Thursday, 8 April 2010

Theatre space

Over the Easter weekend I went to see a couple of plays at the Round, the theatre in the round space of the Dukes Theatre, Lancaster. (I last went a year ago to see Sabbat.) The space has clearly been recently refurbished (perhaps it had before Sabbat but if so it was then effectively disguised as a C17 barn) and is a delightful and intimate space.

The two plays concerned two pairs of people going for a walk in the Lake District National Park (in fact Easedale on the way to Codale tarn). The first concerned the final walk of someone dying of cancer. At the start of the second, Lois commented that at least it couldn’t be as miserable as the first; she was wrong. (Being in error about plays in the Dukes’ Round is becoming a pattern!) Both were fairly well written and well acted: entirely fine for a modest night out. But they were more poignant for me than they might have been because of their setting. The notion of a final walk in Easedale seems too close for comfort.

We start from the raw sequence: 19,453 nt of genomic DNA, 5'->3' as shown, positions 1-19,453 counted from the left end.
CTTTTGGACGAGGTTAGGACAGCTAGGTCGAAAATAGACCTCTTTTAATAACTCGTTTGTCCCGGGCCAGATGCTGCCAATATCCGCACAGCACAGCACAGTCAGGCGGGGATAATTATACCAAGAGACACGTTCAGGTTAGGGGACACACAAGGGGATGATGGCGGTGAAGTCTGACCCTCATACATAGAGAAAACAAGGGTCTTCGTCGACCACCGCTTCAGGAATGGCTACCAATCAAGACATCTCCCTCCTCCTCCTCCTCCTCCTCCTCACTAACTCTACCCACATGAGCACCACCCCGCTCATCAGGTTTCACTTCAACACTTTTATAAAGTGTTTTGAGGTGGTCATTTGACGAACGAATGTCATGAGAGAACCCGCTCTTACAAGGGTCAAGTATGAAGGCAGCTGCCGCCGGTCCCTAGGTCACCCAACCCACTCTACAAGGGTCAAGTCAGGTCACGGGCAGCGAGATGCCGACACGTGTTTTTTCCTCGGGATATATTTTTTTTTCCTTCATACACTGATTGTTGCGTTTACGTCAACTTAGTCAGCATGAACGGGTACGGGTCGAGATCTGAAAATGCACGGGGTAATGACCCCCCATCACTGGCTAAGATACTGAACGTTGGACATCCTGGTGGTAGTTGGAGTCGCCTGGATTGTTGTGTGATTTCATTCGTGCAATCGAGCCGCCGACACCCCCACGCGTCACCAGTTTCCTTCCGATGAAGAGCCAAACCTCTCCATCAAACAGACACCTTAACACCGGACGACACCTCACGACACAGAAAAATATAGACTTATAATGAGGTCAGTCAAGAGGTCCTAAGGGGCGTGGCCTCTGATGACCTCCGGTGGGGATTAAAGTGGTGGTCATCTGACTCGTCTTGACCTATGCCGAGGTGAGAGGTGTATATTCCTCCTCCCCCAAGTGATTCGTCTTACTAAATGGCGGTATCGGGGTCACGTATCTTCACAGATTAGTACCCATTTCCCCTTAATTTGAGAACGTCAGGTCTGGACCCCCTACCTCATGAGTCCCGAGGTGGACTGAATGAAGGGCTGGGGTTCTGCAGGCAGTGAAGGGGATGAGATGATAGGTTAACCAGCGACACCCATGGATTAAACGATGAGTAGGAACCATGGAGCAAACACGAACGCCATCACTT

But what also struck me was how unusual it is for the intentional space of theatre to have that effect. Whilst I can react to the characters and the action in an unmediated way, suspending natural disbelief in even plays rather arch plays such as last years Caretaker, the space usually remains the space of the stage, not the space depicted. Hence the normal relevance of comments such as those above about the actual space.